Mozambique: Journey to Colonna


I came to discover the Gorongosa Project around four years ago through two cyclists that visited our Bath Cafe. Fortunately, one cyclist was keen to share his passion for coffee and asked whether we were able to help them source coffee from Mozambique for his business. At the time I explained that I had very little knowledge of the coffee world in Mozambique, however offered to ask around and gather some information. At first it was difficult to make progress, as traders and importers informed me that the country produces a very small amount of lower grade coffee which was predominantly sold internally.

A few months later, I received a phone call from Ed Anderson Brown of Ally Coffee, who introduced me to a project being funded by a US philanthropist in a post-conflict rural area of central Mozambique. Using coffee alongside cashews and ecotourism, the aim of the project was to economically develop the area whilst also increasing sustainability.

Despite my growing interest, It was difficult to source samples of this coffee as production levels were low and there was a lot of interest from global coffee companies in the emerging coffee offering. As luck would have it, Ed was able to schedule a meeting with Quentin, the lead agronomist on the project, as he alternated between working in Bristol and Zimbabwe.

Quentin led me through the project and the unique wildlife that existed in the area, in addition to the early stages of their coffee project. In response to my remark that I was heading back to Bath, Quentin queried “Are you from Bath? There is this wonderful coffee shop in Bath that I love to take people to, to show them how interesting coffee can be”. I was thrilled to discover he was referring to Colonna & Small's and proceeded to send through a small sample following the meeting.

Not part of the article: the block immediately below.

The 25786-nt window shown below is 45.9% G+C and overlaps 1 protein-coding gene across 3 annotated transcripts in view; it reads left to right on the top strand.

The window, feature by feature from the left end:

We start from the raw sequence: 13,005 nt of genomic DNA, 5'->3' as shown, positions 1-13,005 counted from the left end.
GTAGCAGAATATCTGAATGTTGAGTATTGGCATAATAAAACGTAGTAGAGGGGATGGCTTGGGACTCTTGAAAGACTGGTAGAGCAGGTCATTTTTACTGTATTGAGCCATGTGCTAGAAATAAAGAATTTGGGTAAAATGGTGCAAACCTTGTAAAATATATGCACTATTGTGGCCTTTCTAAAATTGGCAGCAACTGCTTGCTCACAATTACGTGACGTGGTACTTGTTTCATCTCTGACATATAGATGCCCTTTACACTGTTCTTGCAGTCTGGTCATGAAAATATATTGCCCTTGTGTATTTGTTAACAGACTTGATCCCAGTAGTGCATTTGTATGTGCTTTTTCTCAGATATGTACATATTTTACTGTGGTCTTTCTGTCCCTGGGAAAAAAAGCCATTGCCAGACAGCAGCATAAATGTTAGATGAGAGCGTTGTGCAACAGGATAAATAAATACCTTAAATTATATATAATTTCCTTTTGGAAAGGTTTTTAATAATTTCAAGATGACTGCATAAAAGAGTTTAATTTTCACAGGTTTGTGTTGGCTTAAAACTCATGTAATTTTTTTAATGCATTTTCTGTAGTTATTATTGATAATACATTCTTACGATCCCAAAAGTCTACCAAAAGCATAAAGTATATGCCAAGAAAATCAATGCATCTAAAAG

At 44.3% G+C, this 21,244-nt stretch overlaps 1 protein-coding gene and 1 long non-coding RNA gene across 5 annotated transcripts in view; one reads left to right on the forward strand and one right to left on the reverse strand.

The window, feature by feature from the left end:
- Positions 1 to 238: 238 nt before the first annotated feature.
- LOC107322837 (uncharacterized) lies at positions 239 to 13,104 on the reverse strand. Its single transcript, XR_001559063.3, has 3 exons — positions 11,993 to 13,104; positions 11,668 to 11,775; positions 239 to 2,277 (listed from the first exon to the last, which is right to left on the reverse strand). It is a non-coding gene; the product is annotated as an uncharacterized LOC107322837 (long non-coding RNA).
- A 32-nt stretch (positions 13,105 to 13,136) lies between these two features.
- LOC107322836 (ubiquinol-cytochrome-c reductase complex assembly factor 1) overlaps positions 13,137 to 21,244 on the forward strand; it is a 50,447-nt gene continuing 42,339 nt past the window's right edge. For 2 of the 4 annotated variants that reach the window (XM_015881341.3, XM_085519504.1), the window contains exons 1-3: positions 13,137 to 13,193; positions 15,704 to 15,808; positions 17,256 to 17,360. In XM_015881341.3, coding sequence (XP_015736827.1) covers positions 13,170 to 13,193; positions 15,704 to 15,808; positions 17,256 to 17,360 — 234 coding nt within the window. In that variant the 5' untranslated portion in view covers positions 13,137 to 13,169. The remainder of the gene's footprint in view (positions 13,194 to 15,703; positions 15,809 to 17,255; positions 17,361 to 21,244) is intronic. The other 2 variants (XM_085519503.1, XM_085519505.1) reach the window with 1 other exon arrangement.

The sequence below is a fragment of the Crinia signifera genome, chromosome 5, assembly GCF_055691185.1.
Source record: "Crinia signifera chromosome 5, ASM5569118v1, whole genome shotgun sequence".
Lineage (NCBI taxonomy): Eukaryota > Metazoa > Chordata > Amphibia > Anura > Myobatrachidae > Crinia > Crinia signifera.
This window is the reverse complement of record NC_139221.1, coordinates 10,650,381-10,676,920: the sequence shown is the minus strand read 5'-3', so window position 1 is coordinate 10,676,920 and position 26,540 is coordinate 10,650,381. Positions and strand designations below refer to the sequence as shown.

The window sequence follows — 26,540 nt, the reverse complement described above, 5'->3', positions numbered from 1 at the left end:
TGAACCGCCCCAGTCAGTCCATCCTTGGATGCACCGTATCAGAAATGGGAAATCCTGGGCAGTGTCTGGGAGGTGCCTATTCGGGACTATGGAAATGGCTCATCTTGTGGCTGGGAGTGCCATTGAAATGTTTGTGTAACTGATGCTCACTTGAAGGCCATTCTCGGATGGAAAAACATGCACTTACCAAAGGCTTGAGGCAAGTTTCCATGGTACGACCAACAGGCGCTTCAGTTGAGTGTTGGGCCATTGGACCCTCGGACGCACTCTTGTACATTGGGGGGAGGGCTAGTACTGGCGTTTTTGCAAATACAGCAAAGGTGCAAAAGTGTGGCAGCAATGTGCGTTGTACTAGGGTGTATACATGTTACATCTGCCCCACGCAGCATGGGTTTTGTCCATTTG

This ignited a collaboration between Colonna and the Gorongosa Project, involving roasting and shipping coffee to their customers throughout the UK and Europe. To begin with, it was shipped to our Roastery in Bristol as their property and blended with Ugandan coffee as volumes were so small. As production and quality has increased throughout the years, a cap has now been placed on the ultimate volume the project can produce. This is due to the coffee being used to ring fence rainforest area and the terms set in place by the project to reinforce that it will never encroach on that land.

In more recent years, Mozambique joined the International Coffee Organisation based in London. Having attained a well-established history in the industry, the organisation may not be as impactful as it once was however it still remains highly significant.

“The mission is to strengthen the global coffee sector and promote its sustainable expansion in a market-based environment for the betterment of all participants in the coffee sector”

- Global Coffee Organisation

Myself and a team of baristas attended their Groucho Club event in Soho in celebration of the partnership. Producers such as Gorongosa were joined by Delegates from the Mozambique Government along with individual and business representatives from the UK coffee industry.

Grown and processed in the Gorongosa National Park in Central Mozambique, the sweet balance of Gorongosa Mozambique Pulped Natural has been showcased for the first time this month at Colonna. Despite the Mozambique coffee industry still being in its early days of development, it has invited a plethora of interest into how coffee can positively contribute to the economy. The gentleman who cycled into Colonna & Small's that Sunday Morning in Bath now stocks Mozambique coffee in his business, whilst Colonna have proudly just showcased a coffee from this incredible project for the first time.
Next year I hope to have the privilege of visiting the project in person and experiencing a country I am unanimously told holds intangible beauty.